Thoughts on marketing, social media, and web strategy

Mike Templeton is an experienced marketer with a history in building community on the web.

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Don't Let Microblogging Kill Macroblogging

If you’re here reading this post I’ll be very surprised, as this is the first new entry since mid-December. The reason I’m posting today is because I got a prod from a friend of mine on Twitter encouraging me not to make January 2009 the first month without a post in the 10 months that I’ve been doing this. So, here I am.

A Resolution

As the new year rolled in 30 days ago, I started a list of goals for 2009. One of those goals was to post more often on my blog, as I’ve become a bit sidetracked lately with all of the other projects and activities going on. Aside from writing ten articles per month for Generation Iowa over the past six months and blogging at least twice a week for Microblink, Twitter has been the main cause for my lack of macroblogging.

140 Characters is Easier than 140 Words

In a medium where a post must be 140 characters or less, it’s very easy to share with my audience what I am doing or what I am reading. It’s essentially just a sentence or two and it flows easily due to the applications I use to access Twitter. I can tweet from my iPhone, on the web, from my computer’s desktop or via SMS. To sit down and write a blog post, I’ve either got to be at my laptop or desktop computer, or feel like giving my thumbs a real workout.

Longer Posts Allow for Longer Interactions

Though it’s easier to snap out tiny bits of information, I feel it’s also good practice to engage in longer blog posts from time to time, as it keeps my writing skills honed and allows for deeper, more thoughtful and more complete interaction with an audience. Too many times I’ve seen good discussion topics go to waste because they are limited to a flurry of 140-character tweets back and forth between individuals. If they’d taken that conversation into a larger format, like a blog, the participation and capability for a thoughtful interaction to take place climb immensely.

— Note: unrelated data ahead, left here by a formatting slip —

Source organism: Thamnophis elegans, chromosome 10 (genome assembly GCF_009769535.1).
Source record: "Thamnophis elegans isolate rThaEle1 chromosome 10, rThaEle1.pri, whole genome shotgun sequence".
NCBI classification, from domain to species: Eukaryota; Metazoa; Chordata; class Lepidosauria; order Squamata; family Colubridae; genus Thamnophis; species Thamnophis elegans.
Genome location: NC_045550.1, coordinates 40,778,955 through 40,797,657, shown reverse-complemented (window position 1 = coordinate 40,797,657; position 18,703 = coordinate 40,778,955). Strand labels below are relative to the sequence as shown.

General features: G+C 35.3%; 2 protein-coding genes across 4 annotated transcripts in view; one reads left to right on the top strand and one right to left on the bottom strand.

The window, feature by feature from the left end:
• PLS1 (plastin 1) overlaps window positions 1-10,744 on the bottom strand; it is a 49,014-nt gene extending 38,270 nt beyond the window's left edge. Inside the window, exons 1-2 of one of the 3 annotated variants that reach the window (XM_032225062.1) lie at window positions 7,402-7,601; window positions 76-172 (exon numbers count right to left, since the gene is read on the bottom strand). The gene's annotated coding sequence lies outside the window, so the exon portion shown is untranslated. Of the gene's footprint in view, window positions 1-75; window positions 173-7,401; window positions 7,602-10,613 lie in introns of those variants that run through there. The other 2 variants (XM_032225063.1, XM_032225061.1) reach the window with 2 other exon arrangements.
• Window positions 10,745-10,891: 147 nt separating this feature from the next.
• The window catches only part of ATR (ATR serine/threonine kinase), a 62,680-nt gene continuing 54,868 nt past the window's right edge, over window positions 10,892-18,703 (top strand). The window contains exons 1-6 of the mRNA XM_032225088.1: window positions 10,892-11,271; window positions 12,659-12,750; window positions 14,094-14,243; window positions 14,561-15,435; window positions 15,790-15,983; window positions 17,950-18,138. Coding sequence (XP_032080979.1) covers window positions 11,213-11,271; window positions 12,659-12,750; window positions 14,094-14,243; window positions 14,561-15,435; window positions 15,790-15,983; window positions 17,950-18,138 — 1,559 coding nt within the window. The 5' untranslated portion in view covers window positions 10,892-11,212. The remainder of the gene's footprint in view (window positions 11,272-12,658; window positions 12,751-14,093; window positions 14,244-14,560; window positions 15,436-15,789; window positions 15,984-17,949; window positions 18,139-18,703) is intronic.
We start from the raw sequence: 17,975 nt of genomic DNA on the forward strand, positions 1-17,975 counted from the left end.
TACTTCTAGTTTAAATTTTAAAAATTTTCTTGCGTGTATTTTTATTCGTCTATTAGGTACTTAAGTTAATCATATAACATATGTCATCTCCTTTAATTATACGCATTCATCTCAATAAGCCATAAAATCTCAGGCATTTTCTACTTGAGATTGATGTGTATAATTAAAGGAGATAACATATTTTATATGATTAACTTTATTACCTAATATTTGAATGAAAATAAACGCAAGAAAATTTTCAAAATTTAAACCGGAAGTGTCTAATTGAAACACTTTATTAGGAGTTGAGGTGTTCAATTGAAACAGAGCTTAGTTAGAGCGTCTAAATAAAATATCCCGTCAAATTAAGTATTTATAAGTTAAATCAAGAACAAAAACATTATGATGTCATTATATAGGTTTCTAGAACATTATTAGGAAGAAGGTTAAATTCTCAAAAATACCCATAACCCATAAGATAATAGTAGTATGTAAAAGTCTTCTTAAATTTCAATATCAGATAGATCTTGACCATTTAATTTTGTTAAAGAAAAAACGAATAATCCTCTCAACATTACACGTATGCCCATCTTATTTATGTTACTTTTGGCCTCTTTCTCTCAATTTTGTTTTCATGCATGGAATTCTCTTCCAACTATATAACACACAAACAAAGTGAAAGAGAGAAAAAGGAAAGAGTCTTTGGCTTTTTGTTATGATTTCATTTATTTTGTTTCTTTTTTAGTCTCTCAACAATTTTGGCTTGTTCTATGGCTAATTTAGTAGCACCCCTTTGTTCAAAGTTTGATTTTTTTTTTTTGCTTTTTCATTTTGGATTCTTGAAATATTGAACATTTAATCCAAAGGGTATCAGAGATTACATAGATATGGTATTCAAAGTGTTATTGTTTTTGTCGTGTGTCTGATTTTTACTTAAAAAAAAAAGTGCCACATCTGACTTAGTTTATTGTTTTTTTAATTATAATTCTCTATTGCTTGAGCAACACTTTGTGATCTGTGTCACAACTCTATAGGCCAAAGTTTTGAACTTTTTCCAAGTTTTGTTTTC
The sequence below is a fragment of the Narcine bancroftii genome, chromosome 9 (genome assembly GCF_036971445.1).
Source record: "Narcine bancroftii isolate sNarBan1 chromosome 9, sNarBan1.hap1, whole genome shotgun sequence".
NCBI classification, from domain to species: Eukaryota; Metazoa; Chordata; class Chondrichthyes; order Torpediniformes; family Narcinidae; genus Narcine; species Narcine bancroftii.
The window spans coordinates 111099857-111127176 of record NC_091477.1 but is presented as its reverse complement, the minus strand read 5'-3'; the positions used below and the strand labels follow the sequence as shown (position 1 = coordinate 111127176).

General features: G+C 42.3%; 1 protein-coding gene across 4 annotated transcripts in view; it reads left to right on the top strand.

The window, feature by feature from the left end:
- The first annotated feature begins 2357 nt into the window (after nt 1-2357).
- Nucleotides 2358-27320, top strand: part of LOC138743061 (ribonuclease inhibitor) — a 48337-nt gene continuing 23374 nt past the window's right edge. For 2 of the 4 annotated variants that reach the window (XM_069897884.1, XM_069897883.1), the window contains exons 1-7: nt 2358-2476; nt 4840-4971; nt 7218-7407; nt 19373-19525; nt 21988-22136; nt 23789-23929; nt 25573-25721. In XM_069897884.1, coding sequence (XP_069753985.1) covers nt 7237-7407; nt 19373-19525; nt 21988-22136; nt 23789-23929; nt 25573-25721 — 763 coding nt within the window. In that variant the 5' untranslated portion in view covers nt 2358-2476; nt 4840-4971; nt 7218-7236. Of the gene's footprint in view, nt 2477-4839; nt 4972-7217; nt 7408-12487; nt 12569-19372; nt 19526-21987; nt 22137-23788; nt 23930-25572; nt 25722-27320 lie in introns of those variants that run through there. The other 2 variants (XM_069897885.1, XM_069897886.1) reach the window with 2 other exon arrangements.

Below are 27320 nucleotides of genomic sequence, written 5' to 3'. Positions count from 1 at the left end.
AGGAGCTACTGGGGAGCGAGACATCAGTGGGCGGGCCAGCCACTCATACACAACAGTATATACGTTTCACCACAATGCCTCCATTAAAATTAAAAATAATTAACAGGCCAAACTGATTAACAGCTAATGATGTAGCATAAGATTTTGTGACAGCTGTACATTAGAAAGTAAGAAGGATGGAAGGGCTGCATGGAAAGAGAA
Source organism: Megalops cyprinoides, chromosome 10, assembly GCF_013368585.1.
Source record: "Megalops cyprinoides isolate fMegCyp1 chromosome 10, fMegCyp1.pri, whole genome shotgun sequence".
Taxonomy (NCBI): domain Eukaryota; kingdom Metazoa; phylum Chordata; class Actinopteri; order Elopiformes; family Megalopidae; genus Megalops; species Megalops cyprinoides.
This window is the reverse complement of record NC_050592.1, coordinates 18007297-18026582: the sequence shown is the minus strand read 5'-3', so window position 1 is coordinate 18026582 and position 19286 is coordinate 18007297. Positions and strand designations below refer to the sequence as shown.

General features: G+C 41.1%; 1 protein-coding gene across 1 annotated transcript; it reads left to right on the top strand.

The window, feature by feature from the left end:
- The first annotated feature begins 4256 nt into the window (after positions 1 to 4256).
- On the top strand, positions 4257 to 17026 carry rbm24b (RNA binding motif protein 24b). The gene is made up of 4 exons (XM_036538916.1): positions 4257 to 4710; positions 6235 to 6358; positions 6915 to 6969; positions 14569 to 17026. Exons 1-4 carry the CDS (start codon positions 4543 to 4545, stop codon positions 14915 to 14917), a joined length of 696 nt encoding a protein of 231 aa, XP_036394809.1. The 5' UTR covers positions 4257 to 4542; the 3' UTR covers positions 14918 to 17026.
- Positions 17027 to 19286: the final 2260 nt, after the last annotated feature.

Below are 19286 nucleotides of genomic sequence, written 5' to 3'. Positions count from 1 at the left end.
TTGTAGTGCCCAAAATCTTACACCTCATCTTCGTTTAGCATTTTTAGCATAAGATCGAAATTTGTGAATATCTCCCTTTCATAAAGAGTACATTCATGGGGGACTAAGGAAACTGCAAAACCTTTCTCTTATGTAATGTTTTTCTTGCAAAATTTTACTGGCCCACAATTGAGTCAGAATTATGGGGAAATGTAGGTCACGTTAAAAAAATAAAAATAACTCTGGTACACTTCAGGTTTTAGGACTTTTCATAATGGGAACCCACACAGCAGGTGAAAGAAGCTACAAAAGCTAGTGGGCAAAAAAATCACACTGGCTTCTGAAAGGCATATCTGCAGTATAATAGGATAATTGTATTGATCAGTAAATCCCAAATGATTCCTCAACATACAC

Also, based on how quickly discussion topics rise and fall in a 140-character world, taking things back to a blog give people a chance to read, digest and form valuable responses.

My Promise to You: the Reader and the Audience

Going forward in 2009, I intend to post more of my thoughts on this blog. My goal is to have at least one new post per week. And if I haven’t lost your attention yet (I passed 140 characters some time ago), please subscribe to my RSS feed and check in from time to time. I love engaging with readers and getting feedback on the thoughts I throw out into this world.

4 Responses to “Don't Let Microblogging Kill Macroblogging”

  1. Aaron Webb says:

    Great! Looking forward to seeing more!

  2. Gene Blishen says:

    How true, and your comment about good discussion topics going to waste because of the 140 character limit. A few months ago I started to highlight tweets that would be an idea or thought that could be extended or followed up. Right now I am up to 512. I see you are at 216 so am wondering if you favourites also fall into that category.

    • Gene, you’re exactly right. I didn’t use the favorite-ing feature much on Twitter when I first got started, but now I’ve been using it relentlessly to save links to important articles I want to go back and read later or for comments/posts I feel I should go out and respond to.

      I’ve certainly been racking up a lot of those types of tweets, but now the issue is getting back out there and actually responding to them.

  3. Bobby Pens says:

    I found this post on Google… I seriously thought I’d invented the term “macro-blogging”, but no. It already exists.

    RE your post: No worries, the wordy, the wordsmiths, and the bloviators of the blogosphere will never let macro-blogging die :)

    As for Twitter, I feel like it can be used to draw traffic to better venue for discussion. So I’m not too worried about it yet.

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